St. James residents build 1.5 km-long skating trail on Assiniboine River

With more time on their hands during the COVID-19 pandemic, some St. James residents have expanded their annual community-run river trail this year.

Winnipeggers like Cheryl Zubrack pitch in to shovel the ice and test for thickness

Cam Dorbolo uses ice from the river to create sculptures that are placed alongside the community-run river trail. (Rudy Gauer/CBC)

With more time on their hands during the COVID-19 pandemic, some St. James residents have expanded their annual community-run river trail this year.

The community skating trail has been running in different iterations for over 20 years, and this year it's approximately 1.5 kilometres long thanks to the hard work of neighbours like Cheryl Zubrack — who's known as the shoveling queen. 

"It's a real community effort because other people come out and help, and people from the neighbourhood start shoveling with us, it's wonderful," she said. 

Cam Dorbolo was up past midnight creating an ice sculpture made out of river water for the skating trail on the Assiniboine River.

"Quarantine helps because you get bored, and why not cut big slabs out of the river and make some cool creations," said Dorbolo. 

Cam Dorbolo and his family helped create the community-run river trail. (Rudy Gauer/CBC)

The skating rink consists of a small maze that links to a path running along the Assiniboine River. 

When skaters are cold or tired, the community has set up Christmas tree shelters, benches and stumps placed far enough apart to accomodate physical distancing.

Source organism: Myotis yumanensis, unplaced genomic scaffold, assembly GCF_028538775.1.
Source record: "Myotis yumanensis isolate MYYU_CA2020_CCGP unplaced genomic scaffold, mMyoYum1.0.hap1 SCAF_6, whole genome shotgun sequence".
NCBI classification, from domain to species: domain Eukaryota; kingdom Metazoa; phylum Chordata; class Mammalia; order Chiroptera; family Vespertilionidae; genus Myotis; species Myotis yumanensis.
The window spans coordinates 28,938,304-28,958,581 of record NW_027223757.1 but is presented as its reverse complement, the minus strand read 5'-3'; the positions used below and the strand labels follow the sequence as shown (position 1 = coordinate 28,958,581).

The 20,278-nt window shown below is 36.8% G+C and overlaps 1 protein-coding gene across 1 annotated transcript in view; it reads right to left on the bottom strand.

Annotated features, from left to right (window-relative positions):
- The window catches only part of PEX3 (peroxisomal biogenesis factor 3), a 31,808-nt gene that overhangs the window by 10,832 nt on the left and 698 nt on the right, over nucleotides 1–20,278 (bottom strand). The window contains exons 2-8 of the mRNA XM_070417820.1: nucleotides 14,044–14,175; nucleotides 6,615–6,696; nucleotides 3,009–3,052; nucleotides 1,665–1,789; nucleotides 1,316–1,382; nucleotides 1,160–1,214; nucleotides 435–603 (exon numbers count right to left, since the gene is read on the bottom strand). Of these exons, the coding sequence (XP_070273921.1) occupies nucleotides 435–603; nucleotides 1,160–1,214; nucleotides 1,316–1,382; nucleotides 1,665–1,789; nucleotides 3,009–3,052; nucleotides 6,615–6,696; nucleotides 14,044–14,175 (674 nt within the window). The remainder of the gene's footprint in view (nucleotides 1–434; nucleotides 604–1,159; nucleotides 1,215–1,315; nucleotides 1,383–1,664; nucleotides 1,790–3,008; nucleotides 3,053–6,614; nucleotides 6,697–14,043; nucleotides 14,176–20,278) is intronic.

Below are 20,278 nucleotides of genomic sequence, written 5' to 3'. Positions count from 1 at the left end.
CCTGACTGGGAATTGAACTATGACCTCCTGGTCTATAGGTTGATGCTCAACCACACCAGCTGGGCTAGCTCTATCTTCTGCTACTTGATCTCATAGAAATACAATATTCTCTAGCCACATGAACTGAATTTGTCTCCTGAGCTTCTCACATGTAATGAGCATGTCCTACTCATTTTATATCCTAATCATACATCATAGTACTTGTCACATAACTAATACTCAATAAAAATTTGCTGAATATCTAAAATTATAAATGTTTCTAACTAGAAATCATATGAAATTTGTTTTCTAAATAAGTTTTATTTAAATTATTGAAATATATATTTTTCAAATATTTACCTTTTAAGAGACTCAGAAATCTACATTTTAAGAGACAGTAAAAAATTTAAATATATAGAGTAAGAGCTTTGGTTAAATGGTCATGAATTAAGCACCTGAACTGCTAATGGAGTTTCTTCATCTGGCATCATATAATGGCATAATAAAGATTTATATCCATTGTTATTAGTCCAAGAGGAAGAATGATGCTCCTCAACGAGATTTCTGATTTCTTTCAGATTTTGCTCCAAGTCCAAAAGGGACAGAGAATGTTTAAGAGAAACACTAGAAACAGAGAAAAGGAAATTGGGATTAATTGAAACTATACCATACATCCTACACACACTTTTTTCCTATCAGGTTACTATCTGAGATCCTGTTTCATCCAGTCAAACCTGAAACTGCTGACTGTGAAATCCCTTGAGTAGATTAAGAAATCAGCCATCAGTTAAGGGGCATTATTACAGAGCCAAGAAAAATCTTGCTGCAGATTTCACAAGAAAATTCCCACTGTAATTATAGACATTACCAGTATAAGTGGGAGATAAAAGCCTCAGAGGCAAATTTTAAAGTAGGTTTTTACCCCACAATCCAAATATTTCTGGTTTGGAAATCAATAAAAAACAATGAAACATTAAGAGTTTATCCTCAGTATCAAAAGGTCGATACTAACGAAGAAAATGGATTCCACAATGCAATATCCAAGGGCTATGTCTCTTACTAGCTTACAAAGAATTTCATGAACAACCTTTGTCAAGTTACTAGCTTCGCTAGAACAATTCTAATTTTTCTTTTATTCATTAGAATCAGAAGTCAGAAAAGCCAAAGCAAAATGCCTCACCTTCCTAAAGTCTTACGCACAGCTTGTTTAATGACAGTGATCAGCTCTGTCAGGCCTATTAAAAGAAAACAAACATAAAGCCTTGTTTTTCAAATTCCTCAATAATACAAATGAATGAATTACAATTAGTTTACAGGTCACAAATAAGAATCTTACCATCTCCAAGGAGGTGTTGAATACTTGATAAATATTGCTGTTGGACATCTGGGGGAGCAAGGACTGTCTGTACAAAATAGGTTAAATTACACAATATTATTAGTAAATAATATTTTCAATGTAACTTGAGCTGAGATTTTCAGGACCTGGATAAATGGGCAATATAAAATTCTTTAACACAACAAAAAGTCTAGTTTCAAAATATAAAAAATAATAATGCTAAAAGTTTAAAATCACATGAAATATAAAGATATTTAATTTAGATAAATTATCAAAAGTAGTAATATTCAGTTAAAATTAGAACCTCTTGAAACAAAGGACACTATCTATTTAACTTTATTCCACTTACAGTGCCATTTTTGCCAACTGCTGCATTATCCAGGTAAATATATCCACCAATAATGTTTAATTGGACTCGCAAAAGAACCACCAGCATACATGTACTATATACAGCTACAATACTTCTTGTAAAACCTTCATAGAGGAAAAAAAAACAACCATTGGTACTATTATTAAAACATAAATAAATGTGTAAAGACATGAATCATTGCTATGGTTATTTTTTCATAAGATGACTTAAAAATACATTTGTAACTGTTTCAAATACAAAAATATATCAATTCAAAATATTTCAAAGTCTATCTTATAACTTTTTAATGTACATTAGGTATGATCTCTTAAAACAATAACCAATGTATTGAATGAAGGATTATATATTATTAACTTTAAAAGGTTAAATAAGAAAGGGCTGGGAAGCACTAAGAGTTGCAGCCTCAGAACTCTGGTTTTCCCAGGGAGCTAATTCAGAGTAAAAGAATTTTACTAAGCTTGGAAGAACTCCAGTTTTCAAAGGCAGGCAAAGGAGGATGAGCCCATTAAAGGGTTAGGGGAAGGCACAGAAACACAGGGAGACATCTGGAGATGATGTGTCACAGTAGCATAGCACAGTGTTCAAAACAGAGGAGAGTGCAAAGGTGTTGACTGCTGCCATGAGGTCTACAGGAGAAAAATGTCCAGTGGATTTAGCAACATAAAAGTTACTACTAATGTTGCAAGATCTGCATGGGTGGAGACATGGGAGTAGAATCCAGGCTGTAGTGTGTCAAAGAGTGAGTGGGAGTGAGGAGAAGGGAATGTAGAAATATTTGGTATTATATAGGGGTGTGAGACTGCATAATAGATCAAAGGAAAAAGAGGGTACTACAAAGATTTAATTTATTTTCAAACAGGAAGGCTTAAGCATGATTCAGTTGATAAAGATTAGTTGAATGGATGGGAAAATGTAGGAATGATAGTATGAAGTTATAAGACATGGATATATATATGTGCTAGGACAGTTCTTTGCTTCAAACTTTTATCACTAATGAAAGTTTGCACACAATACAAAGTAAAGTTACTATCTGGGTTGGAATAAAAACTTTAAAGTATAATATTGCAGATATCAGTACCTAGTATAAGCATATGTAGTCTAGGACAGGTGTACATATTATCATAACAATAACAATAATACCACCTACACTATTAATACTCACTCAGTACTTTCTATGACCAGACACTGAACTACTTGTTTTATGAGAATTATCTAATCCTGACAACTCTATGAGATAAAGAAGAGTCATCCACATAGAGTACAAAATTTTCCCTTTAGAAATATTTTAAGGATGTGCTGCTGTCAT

"There's so much space here. There's so much room, it's really easy for people to keep their distance from each other and still have fun outside," said Zubrack.

This year the trail can be spotted from the Assiniboine Park walking bridge, where it peters out. 

WATCH | St. James residents add ice sculptures to community-run skating trail:

"Quarantine kind of helps": River trail grows on Assiniboine River

2 years ago
Duration 1:49
Community members of a St. James neighbourhood added some TLC to their annual community river trail this year.

Zubrack said the community monitors the ice to ensure its thickness. 

Once the ice reaches six inches she says she's out shoveling, and this year she's amazed to see how much work her neighbours have put in. 

"We all have more time on our hands right now and people are around so everyone comes out and shovels when they can," Zubrack said.

The community-cleared river trail on the Assiniboine River trail is approximately 1.5 kilometers long. (Rudy Gauer/CBC)

While the City of Winnipeg doesn't maintain the community-run trail, they want to remind residents to speak to their children about the dangers of all frozen bodies of water, especially retention ponds. 

City officials recommend using their official pleasure skating rinks instead of skating on rivers, creeks, ditches and retention ponds.

So far this year the Winnipeg Fire Paramedic Service has responded to 260 water and ice rescues. 

'Enjoy whatever we can during these times'

Lorie Wermie visited the trail for the first time, and said she feels safe knowing the community has checked the ice thickness.

"I feel safe, we are walking along the shore and the pathway, which makes me feel better." she said.

Families can enjoy shelters made of Christmas trees along the path. (Rudy Gauer/CBC)

Wermie says Winnipegers should enjoy the winter weather and get outside if they can. 

She loves seeing people along the trail having a bonfire, cross-country skiing and skating.

"We need to get outside and enjoy whatever we can during these times,"  she said. 


Jonathan Ventura is a video journalist currently working for CBC Manitoba.


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